Ousting of Pakistani prime minister wins favor with University students

Sascha Matuszak

Pakistani troops staged a coup against the democratically elected government Tuesday, seizing state-run media and placing the prime minister under house arrest. The sudden move raised tensions in the world’s newest nuclear region.
Gen. Pervaiz Musharraf, chief of Pakistan’s army, assumed leadership of the government, placing Prime Minister Nawaz Sharif under apparent house arrest. Earlier in the day, Sharif had tried to replace Musharraf as army chief.
“He attempted to fire the general without any rhyme or reason,” said Waseem Hassan, a University economics and mathematics major from Pakistan.
In a statement issued Tuesday afternoon via Pakistani television, Musharraf assured Pakistan and the rest of the world that the coup was in the best interests of the country and that the army would ensure stability and order.
Not everyone needed assurance.
“I think what has happened there is for the better,” Hassan said. “(Prime Minister Sharif) humiliated the army.”
Sharif’s decision to withdraw troops from a region under dispute with India without consulting the military angered many Pakistanis and worsened the Prime Minister’s status with the army.
Indian Prime Minister Atal Bihari Vajpayee reacted to the coup with alarm, putting border troops on high alert and calling an emergency crisis meeting of his top ministers.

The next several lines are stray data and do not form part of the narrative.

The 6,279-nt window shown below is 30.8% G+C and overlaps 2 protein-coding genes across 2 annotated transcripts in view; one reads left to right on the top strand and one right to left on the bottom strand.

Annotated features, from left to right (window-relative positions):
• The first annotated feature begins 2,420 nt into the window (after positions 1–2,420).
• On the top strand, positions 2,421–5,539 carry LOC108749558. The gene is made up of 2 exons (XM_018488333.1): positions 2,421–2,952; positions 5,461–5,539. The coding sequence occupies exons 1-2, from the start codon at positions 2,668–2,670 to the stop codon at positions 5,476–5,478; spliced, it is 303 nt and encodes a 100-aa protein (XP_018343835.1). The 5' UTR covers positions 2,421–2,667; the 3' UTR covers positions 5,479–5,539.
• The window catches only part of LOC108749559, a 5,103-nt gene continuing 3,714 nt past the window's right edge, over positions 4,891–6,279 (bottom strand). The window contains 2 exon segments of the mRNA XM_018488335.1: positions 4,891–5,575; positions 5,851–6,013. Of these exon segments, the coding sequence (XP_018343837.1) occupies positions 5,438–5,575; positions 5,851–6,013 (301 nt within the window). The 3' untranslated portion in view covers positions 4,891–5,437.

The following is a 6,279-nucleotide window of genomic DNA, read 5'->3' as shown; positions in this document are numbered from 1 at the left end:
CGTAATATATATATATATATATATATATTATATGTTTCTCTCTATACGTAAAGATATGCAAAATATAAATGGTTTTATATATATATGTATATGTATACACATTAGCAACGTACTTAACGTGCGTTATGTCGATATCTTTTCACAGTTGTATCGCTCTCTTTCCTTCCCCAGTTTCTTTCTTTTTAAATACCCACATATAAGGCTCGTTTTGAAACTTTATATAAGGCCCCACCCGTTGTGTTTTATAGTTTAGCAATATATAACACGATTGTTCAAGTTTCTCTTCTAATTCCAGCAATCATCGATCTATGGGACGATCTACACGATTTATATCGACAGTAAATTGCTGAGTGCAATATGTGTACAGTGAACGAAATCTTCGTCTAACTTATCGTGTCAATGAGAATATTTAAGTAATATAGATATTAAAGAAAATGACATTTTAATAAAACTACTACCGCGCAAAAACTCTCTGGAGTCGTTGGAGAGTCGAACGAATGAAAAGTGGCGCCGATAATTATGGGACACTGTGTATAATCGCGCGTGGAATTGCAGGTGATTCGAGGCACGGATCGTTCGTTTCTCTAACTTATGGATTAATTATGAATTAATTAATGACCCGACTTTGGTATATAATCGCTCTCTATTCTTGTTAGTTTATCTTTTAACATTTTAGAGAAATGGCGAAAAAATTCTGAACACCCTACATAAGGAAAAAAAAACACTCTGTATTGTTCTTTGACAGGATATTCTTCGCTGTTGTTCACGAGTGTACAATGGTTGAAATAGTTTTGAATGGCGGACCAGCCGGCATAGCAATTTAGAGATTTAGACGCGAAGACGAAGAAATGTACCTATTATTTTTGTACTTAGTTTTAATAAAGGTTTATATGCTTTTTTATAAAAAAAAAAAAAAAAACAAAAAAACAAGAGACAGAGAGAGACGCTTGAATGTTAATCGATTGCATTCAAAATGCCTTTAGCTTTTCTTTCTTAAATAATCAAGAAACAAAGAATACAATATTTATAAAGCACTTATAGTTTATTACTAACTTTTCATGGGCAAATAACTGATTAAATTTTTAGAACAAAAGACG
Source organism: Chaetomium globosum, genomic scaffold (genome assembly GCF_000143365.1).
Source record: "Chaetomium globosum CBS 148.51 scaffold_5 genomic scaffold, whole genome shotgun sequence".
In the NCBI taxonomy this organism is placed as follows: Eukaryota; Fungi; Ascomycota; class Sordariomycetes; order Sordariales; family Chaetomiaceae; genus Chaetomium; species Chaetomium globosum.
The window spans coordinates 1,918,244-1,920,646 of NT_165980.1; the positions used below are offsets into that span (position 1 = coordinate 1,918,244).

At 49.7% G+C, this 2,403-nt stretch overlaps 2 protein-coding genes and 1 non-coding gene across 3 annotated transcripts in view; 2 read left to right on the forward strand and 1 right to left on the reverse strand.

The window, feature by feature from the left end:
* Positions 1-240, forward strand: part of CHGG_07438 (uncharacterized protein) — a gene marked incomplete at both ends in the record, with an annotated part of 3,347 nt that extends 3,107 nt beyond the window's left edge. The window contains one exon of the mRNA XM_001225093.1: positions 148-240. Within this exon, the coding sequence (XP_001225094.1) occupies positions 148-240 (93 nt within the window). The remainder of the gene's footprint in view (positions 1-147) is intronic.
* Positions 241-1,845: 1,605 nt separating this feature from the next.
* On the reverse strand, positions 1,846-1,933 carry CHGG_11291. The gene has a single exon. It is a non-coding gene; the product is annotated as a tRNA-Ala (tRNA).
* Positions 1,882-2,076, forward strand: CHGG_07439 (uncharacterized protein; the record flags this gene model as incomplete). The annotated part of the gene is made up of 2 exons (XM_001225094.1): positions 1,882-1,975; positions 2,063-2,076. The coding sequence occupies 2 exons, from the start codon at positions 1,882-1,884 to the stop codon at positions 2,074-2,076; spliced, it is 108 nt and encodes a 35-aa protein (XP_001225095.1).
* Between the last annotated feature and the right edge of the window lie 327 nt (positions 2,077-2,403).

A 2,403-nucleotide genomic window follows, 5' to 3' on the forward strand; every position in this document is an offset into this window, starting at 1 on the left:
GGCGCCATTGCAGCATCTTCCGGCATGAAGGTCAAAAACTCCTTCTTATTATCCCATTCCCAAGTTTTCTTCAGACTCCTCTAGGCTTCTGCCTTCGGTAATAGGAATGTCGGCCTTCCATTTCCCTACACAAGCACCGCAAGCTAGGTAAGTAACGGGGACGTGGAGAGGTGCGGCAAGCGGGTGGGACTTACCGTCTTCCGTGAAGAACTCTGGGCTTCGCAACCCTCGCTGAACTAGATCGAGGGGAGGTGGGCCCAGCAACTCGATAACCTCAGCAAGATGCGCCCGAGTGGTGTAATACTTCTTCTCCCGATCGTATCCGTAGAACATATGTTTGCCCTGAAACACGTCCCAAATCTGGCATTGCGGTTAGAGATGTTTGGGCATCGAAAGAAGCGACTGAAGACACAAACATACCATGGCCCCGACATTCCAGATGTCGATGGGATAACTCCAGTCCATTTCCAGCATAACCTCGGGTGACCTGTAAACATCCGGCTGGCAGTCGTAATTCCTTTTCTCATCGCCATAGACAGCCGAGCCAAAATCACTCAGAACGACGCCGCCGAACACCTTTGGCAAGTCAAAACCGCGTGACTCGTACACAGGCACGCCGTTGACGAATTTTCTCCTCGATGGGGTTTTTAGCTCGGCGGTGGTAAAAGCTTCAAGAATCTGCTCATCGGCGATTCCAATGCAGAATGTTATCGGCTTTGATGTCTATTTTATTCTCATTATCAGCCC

In an apparent warning to India, Musharraf said “no outside forces” should try to take advantage of Pakistan. “We shall preserve the integrity and sovereignty of our country to the last drop of blood,” he said in the televised address.
India and Pakistan have fought in three past wars and recently clashed in several border battles in the Himalayas. But the longtime rivals are now both nuclear powers, prompting widespread concern about instability in the region.
Hassan and Saqib Ali, a University computer science major also from Pakistan, did not think the military would engage in aggressive actions toward India or anybody else.
“This was a domestic matter,” Hassan said.
Pakistanis have long hoped for a new face in politics, Ali said.
“In Pakistan, everyone is happy with what the army did,” he added.
— The Associated Press contributed to this report.
Sascha Matuszak covers international affairs and welcomes comments at [email protected]